Objectives: The objectives of this study were to outline the clinical conditions presenting to a Canadian pediatric emergency department (ED), survey the opinions of physician assistants (PAs) and emergency pediatricians to determine which conditions they consider could be managed by PAs, and to estimate the proportion of the total pediatric ED volume that PAs could potentially manage.
Methods: We reviewed the 2007 British Columbia Children's Hospital database of ED visits to identify clinical presentation and chief complaint of all patients seen. International Classification of Diseases, 10th Revision codes were used to categorize the presenting complaint of each ED visit. Following categorization, the results were discussed by a focus group composed of pediatric emergency medicine-trained physicians and PAs, to review the list of chief complaints. We then surveyed via e-mailed questionnaire a group of emergency pediatricians (n = 17) and PAs (n = 5) to seek their opinion on the categories of clinical presentation appropriate for PA management.
Results: Of 38,722 visits, 9.2% were triaged as "resuscitation" or "emergent." We sorted the remaining 35,077 ED visits into 57 clinical categories. More than 85% of respondents selected 30 clinical categories for PA management with physician supervision, representing 74% of the total ED volume. Of these, 3 were also deemed appropriate for PA management without direct physician supervision. There were statistically significant differences in mean length of stay, waiting time, and admission rates between the clinical conditions selected for PA involvement. However, the difference in waiting time was not clinically meaningful.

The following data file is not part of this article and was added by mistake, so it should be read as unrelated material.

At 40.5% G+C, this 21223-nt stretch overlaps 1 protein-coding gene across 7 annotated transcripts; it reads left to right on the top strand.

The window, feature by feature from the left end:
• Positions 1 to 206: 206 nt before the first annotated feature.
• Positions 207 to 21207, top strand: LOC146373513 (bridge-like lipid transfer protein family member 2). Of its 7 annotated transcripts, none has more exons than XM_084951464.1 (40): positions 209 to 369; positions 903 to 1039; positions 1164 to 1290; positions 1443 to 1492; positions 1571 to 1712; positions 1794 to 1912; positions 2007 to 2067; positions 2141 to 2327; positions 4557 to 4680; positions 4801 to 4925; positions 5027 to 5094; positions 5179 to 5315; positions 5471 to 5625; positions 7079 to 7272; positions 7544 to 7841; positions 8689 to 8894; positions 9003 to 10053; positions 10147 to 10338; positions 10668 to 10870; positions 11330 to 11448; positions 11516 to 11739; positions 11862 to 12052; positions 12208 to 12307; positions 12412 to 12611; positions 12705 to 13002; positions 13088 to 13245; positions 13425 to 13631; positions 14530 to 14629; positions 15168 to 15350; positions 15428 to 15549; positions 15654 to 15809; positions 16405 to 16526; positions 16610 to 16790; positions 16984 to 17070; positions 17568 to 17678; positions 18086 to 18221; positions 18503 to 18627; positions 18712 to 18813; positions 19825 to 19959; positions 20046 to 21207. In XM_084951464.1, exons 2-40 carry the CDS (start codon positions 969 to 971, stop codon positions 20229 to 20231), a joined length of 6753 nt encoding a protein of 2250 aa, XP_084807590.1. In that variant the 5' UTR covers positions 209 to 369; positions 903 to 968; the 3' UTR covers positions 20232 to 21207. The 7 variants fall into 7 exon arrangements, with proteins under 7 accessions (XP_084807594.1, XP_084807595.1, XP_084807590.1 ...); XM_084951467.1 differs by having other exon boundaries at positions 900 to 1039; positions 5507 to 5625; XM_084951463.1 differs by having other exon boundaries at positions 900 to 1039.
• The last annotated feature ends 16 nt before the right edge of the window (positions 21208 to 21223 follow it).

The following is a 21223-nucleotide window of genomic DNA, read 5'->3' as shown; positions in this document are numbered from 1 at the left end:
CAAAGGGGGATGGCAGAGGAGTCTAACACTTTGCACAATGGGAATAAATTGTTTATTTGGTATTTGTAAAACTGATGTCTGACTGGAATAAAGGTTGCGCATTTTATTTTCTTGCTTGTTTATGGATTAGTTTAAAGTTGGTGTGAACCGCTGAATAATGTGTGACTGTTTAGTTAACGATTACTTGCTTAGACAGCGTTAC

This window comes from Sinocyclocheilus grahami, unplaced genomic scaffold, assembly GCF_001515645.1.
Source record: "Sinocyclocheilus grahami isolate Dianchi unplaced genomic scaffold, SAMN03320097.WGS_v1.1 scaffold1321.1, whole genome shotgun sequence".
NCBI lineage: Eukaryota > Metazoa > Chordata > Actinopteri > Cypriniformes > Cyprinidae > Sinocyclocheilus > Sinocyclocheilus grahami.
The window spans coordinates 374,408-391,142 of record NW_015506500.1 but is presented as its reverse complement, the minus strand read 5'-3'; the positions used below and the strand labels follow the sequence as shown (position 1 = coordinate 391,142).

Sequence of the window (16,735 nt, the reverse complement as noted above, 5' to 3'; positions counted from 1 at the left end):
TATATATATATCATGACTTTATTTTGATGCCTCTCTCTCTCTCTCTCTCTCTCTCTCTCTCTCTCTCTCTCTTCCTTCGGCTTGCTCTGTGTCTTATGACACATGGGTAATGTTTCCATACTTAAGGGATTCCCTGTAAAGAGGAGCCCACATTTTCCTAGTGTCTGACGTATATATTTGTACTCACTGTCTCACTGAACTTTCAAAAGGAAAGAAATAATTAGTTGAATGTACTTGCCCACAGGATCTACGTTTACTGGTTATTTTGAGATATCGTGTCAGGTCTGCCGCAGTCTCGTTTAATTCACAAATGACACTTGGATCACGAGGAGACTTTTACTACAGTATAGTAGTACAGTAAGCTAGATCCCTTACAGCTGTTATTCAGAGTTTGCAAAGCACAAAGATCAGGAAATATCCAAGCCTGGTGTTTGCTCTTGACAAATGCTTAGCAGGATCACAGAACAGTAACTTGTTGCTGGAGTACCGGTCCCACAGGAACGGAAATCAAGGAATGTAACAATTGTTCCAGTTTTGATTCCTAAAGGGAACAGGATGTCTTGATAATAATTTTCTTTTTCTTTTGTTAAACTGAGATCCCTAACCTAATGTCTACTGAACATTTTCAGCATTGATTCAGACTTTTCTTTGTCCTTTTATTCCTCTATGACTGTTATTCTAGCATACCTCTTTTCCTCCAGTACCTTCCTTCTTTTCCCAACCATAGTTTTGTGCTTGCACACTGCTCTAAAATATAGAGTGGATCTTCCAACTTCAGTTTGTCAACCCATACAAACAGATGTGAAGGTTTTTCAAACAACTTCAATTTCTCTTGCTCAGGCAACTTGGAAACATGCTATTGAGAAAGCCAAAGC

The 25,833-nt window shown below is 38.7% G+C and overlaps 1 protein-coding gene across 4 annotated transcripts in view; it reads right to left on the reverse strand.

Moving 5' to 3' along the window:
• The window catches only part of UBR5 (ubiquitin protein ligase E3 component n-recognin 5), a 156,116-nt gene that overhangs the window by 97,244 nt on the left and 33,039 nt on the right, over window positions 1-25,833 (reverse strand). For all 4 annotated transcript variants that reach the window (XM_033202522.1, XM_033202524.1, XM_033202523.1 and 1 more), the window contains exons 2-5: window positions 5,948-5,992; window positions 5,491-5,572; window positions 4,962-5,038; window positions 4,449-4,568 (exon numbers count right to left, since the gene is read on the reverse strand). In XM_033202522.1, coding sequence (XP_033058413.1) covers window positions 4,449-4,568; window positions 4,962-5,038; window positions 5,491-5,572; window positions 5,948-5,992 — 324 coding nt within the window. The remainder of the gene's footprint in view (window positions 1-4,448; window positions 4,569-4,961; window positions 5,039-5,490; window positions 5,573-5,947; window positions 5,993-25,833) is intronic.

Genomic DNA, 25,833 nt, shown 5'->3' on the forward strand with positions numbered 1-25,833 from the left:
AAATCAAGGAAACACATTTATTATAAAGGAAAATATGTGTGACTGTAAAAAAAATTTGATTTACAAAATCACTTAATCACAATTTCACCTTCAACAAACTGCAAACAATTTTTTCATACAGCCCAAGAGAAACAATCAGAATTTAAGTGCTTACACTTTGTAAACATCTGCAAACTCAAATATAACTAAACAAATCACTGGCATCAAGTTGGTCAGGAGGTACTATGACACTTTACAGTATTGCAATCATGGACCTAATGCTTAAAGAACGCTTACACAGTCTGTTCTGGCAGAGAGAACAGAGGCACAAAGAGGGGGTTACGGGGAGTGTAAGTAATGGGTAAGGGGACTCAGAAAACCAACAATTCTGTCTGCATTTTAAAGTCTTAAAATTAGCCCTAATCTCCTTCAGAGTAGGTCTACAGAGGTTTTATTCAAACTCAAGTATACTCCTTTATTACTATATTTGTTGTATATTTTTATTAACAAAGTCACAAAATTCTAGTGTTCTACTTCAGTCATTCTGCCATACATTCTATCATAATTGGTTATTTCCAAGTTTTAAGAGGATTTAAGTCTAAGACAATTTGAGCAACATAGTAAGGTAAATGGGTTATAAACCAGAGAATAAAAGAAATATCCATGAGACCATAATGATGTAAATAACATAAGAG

Conclusions: A large proportion of pediatric ED visits are designated as semiurgent or nonurgent. Clinicians (ED physicians and PAs) thought that the majority of these ED visits could be managed by PAs.